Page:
What is demand stimulus?

This is a sort of follow-up to my previous post.  One can think of demand stimulus as policies that boost NGDP.  (There are of course other policies that boost RGDP, such as supply side reforms, which work even if NGDP doesn’t rise.  But demand stimulus boosts NGDP.)

We know from long run money neutrality that the long run trend rate of growth doesn’t matter, except for second order effects like hysteresis and menu costs and taxation of capital income—and these second order effects might be positive or negative.  If someone argues that a certain policy may be able to significantly raise the trend line for RGDP, they may be right, but they are almost certainly NOT talking about demand-side stimulus.

The upshot of all of this is that there is only one coherent way to think about demand-side policies.  When should AD be more expansionary than average and when should it be less expansionary than average? It’s incoherent to say, “I think demand side polices should always be stimulative.”  That doesn’t even mean anything.  It’s like saying, “I believe all Americans should earn above average incomes.”  Any demand-side strategy should either call for stable AD growth, or else specify when aggregate demand should be more expansionary than average and when it should be more contractionary than average.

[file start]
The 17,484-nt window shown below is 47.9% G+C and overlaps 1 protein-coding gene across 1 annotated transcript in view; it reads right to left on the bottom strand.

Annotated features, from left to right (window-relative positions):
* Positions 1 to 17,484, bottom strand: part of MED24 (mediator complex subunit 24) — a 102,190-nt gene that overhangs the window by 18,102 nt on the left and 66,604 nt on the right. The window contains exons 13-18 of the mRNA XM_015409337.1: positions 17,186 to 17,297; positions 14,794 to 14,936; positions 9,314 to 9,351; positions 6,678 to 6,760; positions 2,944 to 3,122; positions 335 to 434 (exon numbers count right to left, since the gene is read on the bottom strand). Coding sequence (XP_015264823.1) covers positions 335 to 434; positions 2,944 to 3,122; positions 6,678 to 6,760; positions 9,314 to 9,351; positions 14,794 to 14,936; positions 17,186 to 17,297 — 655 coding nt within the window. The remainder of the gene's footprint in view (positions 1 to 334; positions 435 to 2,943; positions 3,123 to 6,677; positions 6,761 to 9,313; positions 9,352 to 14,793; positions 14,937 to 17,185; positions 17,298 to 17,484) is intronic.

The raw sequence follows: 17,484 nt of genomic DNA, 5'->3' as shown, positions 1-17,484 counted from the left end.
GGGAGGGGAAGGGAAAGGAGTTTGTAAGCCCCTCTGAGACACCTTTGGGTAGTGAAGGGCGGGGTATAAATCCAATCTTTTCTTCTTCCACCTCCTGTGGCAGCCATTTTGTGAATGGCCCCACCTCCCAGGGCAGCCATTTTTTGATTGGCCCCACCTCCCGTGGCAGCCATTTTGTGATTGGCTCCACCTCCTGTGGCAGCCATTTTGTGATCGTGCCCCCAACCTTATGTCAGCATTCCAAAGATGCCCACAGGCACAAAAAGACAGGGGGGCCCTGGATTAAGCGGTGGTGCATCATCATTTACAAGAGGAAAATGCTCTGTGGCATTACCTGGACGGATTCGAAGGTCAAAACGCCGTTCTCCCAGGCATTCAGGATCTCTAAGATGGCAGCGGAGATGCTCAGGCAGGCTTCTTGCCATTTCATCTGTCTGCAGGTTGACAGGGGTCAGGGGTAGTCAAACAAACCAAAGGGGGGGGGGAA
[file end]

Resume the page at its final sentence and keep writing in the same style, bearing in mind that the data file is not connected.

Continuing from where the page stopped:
If you are advocating demand stimulus during a period of low unemployment, then (whether you know this or not) you are implicitly suggesting that demand-side policy should be more contractionary than average during a recession.  Not good.